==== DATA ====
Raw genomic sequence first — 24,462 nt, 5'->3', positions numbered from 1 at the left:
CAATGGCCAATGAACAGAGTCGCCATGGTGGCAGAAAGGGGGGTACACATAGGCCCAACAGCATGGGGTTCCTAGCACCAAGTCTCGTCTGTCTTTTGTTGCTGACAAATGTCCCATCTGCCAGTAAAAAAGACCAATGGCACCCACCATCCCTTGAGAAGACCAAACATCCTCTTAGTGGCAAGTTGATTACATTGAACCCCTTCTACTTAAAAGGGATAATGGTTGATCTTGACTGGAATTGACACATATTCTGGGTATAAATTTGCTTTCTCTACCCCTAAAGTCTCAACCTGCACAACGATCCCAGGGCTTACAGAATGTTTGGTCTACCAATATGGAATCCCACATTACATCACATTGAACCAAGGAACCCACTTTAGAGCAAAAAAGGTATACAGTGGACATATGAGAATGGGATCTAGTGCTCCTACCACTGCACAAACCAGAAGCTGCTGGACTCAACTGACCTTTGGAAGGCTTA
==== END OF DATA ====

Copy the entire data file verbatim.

Raw genomic sequence first — 24,462 nt, 5'->3', positions numbered from 1 at the left:
CAATGGCCAATGAACAGAGTCGCCATGGTGGCAGAAAGGGGGGTACACATAGGCCCAACAGCATGGGGTTCCTAGCACCAAGTCTCGTCTGTCTTTTGTTGCTGACAAATGTCCCATCTGCCAGTAAAAAAGACCAATGGCACCCACCATCCCTTGAGAAGACCAAACATCCTCTTAGTGGCAAGTTGATTACATTGAACCCCTTCTACTTAAAAGGGATAATGGTTGATCTTGACTGGAATTGACACATATTCTGGGTATAAATTTGCTTTCTCTACCCCTAAAGTCTCAACCTGCACAACGATCCCAGGGCTTACAGAATGTTTGGTCTACCAATATGGAATCCCACATTACATCACATTGAACCAAGGAACCCACTTTAGAGCAAAAAAGGTATACAGTGGACATATGAGAATGGGATCTAGTGCTCCTACCACTGCACAAACCAGAAGCTGCTGGACTCAACTGACCTTTGGAAGGCTTA